Heastie Says No Criminal Justice Reform Would Mean Speakership ‘Would Be in Vain’

Carl Heastie promised to move forward with plans to raise the age of criminality from 16, among other issues.

Assembly Speaker Carl Heastie. (Photo: Will Bredderman for Observer)
Assembly Speaker Carl Heastie. (Photo: Will Bredderman for Observer) (Photo: Will Bredderman for Observer)

Assembly Speaker Carl Heastie—the first black to hold the powerful perch—told a gathering of business, labor and nonprofit leaders today that his ascension to the powerful position “would be in vain” if Albany fails to pass some kind of criminal justice reform during his tenure.

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Answering questions from the audience at the Association for a Better New York breakfast today, Mr. Heastie pledged to continue to push to raise the age at which a person may be prosecuted as an adult, a bar currently set at 16 years-old—tied with North Carolina as the lowest in the country. He alluded to fellow Democratic Gov. Andrew Cuomo’s promises to push for such reforms this year, a push that failed to clear the Republican-controlled State Senate before the end of the legislative session in June.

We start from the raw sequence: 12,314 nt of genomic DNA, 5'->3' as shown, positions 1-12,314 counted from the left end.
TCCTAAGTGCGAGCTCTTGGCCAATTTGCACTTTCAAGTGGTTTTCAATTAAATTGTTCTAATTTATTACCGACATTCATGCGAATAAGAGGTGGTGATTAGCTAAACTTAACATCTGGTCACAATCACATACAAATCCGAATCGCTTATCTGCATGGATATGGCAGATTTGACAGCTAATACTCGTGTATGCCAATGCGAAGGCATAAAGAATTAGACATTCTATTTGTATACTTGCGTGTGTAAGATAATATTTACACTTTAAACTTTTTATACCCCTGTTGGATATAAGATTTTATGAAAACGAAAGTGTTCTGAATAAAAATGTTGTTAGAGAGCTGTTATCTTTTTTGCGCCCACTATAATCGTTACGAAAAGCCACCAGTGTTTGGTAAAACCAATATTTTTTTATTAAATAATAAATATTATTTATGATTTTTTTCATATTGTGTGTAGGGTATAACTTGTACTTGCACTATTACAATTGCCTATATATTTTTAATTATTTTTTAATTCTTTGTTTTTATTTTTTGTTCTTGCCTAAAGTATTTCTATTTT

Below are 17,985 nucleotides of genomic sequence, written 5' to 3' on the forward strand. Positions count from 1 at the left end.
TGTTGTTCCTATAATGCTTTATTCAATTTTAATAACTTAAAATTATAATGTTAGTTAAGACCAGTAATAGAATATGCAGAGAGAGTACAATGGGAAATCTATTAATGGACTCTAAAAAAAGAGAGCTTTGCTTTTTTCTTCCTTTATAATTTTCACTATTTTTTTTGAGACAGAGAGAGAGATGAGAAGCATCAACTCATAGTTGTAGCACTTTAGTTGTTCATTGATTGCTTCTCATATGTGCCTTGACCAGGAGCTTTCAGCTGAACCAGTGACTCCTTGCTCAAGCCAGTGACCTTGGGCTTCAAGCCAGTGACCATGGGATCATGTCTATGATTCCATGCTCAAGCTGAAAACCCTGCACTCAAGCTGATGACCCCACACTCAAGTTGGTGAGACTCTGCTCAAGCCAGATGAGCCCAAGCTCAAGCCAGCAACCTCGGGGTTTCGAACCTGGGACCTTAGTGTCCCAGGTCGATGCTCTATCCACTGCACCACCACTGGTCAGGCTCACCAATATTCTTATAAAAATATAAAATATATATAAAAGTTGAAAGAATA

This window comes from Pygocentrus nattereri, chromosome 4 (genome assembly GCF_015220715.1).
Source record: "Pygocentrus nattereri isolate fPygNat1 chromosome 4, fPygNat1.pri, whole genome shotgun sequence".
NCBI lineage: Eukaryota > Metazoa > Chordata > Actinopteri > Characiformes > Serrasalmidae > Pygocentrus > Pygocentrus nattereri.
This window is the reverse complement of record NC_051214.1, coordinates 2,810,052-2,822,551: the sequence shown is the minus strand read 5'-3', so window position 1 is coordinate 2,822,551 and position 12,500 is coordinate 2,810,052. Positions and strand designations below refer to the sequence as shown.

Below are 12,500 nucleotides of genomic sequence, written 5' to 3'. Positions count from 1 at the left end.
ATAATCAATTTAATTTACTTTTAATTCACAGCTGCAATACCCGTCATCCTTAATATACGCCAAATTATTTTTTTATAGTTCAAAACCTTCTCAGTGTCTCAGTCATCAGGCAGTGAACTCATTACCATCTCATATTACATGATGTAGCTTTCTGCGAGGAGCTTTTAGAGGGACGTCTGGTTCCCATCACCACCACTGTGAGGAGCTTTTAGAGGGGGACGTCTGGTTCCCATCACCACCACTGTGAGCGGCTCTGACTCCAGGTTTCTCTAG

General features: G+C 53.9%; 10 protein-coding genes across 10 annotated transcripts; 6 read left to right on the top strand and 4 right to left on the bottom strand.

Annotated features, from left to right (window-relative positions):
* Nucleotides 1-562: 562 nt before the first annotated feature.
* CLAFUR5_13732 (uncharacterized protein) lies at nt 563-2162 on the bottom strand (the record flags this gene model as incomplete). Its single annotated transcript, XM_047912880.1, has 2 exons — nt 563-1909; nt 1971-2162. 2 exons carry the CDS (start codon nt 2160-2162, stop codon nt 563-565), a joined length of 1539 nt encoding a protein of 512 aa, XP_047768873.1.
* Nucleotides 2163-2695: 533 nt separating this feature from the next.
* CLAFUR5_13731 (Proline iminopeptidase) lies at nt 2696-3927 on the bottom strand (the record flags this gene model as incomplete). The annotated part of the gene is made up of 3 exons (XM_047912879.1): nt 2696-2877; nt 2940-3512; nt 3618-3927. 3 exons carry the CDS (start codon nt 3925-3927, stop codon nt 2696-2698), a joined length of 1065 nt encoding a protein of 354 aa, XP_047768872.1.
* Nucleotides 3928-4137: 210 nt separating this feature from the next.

“When I was first elected speaker, I said at some point we’re going to have a real review of the criminal justice system,” he said, predicting that the effort would resume next year, though he could not promise success. “This issue is so important to me, that if we don’t have a top-down review of the criminal justice system, I honestly believe my speakership would be in vain, if we don’t do this.”

The speaker’s comments drew a round of applause from the crowd.

After the governor’s proposals to elevate the threshold of adult criminality to 18 years and to create a special monitor to review cases where a grand jury decides not to indict a police officer for killing a potentially unarmed civilian failed to make headway in the State Senate, Mr. Cuomo rolled out a pair of executive orders. One appointed Attorney General Eric Schneiderman the special prosecutor for homicide cases involving a cop, the other barred 16 and 17 year-olds from entering prisons for adults and arranged to send them into alternate facilities.

However, such youth still face adult sentencing and it is unclear if the order protects minors from being held in county and municipal jails.

Heastie Says No Criminal Justice Reform Would Mean Speakership ‘Would Be in Vain’